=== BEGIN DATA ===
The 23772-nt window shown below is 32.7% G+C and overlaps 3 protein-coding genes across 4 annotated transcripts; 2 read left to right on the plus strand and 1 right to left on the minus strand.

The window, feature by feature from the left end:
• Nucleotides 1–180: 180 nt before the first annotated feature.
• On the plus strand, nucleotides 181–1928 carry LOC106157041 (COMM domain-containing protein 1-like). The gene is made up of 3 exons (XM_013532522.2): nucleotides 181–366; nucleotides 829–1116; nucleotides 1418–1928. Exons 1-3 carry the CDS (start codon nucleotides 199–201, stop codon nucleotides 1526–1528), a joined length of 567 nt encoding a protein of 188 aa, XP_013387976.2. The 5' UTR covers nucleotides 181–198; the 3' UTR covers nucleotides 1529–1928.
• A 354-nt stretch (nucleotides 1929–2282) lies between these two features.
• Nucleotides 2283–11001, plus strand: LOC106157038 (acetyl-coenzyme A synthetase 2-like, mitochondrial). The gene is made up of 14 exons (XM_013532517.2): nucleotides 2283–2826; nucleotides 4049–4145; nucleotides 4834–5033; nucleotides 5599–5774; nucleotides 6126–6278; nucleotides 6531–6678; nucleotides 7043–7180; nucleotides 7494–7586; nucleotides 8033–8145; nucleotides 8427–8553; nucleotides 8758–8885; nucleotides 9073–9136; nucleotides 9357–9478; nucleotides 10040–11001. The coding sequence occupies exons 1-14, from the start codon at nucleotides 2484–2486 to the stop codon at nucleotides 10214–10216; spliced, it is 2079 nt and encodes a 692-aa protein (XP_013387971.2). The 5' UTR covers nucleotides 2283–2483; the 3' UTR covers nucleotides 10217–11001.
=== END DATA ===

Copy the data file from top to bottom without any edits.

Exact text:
The 23772-nt window shown below is 32.7% G+C and overlaps 3 protein-coding genes across 4 annotated transcripts; 2 read left to right on the plus strand and 1 right to left on the minus strand.

The window, feature by feature from the left end:
• Nucleotides 1–180: 180 nt before the first annotated feature.
• On the plus strand, nucleotides 181–1928 carry LOC106157041 (COMM domain-containing protein 1-like). The gene is made up of 3 exons (XM_013532522.2): nucleotides 181–366; nucleotides 829–1116; nucleotides 1418–1928. Exons 1-3 carry the CDS (start codon nucleotides 199–201, stop codon nucleotides 1526–1528), a joined length of 567 nt encoding a protein of 188 aa, XP_013387976.2. The 5' UTR covers nucleotides 181–198; the 3' UTR covers nucleotides 1529–1928.
• A 354-nt stretch (nucleotides 1929–2282) lies between these two features.
• Nucleotides 2283–11001, plus strand: LOC106157038 (acetyl-coenzyme A synthetase 2-like, mitochondrial). The gene is made up of 14 exons (XM_013532517.2): nucleotides 2283–2826; nucleotides 4049–4145; nucleotides 4834–5033; nucleotides 5599–5774; nucleotides 6126–6278; nucleotides 6531–6678; nucleotides 7043–7180; nucleotides 7494–7586; nucleotides 8033–8145; nucleotides 8427–8553; nucleotides 8758–8885; nucleotides 9073–9136; nucleotides 9357–9478; nucleotides 10040–11001. The coding sequence occupies exons 1-14, from the start codon at nucleotides 2484–2486 to the stop codon at nucleotides 10214–10216; spliced, it is 2079 nt and encodes a 692-aa protein (XP_013387971.2). The 5' UTR covers nucleotides 2283–2483; the 3' UTR covers nucleotides 10217–11001.